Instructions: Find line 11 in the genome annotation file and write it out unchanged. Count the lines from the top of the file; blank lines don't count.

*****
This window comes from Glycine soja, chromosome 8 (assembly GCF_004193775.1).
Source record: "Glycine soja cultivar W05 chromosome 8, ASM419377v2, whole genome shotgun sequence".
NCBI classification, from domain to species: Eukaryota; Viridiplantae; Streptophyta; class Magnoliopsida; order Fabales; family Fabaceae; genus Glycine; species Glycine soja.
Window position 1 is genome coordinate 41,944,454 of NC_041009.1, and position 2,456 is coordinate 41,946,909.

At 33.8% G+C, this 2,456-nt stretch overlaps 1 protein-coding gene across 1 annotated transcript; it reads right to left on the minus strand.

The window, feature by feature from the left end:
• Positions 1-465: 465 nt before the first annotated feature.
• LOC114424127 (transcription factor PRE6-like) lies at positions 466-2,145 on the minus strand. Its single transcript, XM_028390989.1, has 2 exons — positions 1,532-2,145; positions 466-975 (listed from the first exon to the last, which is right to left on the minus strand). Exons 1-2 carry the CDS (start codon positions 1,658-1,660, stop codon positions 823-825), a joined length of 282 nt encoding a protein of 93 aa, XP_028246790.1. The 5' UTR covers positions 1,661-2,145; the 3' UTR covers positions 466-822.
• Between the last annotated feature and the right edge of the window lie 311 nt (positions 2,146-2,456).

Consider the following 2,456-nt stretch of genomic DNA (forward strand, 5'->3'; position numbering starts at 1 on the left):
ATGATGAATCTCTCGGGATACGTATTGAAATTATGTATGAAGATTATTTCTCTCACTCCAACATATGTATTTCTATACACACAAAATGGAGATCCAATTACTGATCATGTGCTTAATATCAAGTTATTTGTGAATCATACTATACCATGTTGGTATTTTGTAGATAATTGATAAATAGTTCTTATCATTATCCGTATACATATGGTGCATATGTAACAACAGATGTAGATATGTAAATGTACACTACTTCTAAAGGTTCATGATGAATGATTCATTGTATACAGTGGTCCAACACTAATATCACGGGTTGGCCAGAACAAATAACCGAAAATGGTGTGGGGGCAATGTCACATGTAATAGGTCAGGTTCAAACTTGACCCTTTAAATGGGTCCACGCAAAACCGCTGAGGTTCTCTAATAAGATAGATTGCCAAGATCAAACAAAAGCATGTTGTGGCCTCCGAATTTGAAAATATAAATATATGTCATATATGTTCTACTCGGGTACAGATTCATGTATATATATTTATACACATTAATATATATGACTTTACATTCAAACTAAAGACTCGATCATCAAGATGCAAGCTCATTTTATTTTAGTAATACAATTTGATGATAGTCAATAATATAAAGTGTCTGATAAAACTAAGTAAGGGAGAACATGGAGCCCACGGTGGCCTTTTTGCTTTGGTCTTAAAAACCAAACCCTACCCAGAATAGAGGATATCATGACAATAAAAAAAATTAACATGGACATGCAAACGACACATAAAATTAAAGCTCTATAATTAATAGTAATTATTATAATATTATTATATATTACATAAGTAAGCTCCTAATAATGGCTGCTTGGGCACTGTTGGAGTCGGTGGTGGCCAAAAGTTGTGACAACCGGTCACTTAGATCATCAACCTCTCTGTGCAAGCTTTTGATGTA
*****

ATGATGAATCTCTCGGGATACGTATTGAAATTATGTATGAAGATTATTTCTCTCACTCCAACATATGTATTTCTATACACACAAAATGGAGATCCAATTACTGATCATGTGCTTAATATCAAGTTATTTGTGAATCATACTATACCATGTTGGTATTTTGTAGATAATTGATAAATAGTTCTTATCATTATCCGTATACATATGGTGCATATGTAACAACAGATGTAGATATGTAAATGTACACTACTTCTAAAGGTTCATGATGAATGATTCATTGTATACAGTGGTCCAACACTAATATCACGGGTTGGCCAGAACAAATAACCGAAAATGGTGTGGGGGCAATGTCACATGTAATAGGTCAGGTTCAAACTTGACCCTTTAAATGGGTCCACGCAAAACCGCTGAGGTTCTCTAATAAGATAGATTGCCAAGATCAAACAAAAGCATGTTGTGGCCTCCGAATTTGAAAATATAAATATATGTCATATATGTTCTACTCGGGTACAGATTCATGTATATATATTTATACACATTAATATATATGACTTTACATTCAAACTAAAGACTCGATCATCAAGATGCAAGCTCATTTTATTTTAGTAATACAATTTGATGATAGTCAATAATATAAAGTGTCTGATAAAACTAAGTAAGGGAGAACATGGAGCCCACGGTGGCCTTTTTGCTTTGGTCTTAAAAACCAAACCCTACCCAGAATAGAGGATATCATGACAATAAAAAAAATTAACATGGACATGCAAACGACACATAAAATTAAAGCTCTATAATTAATAGTAATTATTATAATATTATTATATATTACATAAGTAAGCTCCTAATAATGGCTGCTTGGGCACTGTTGGAGTCGGTGGTGGCCAAAAGTTGTGACAACCGGTCACTTAGATCATCAACCTCTCTGTGCAAGCTTTTGATGTA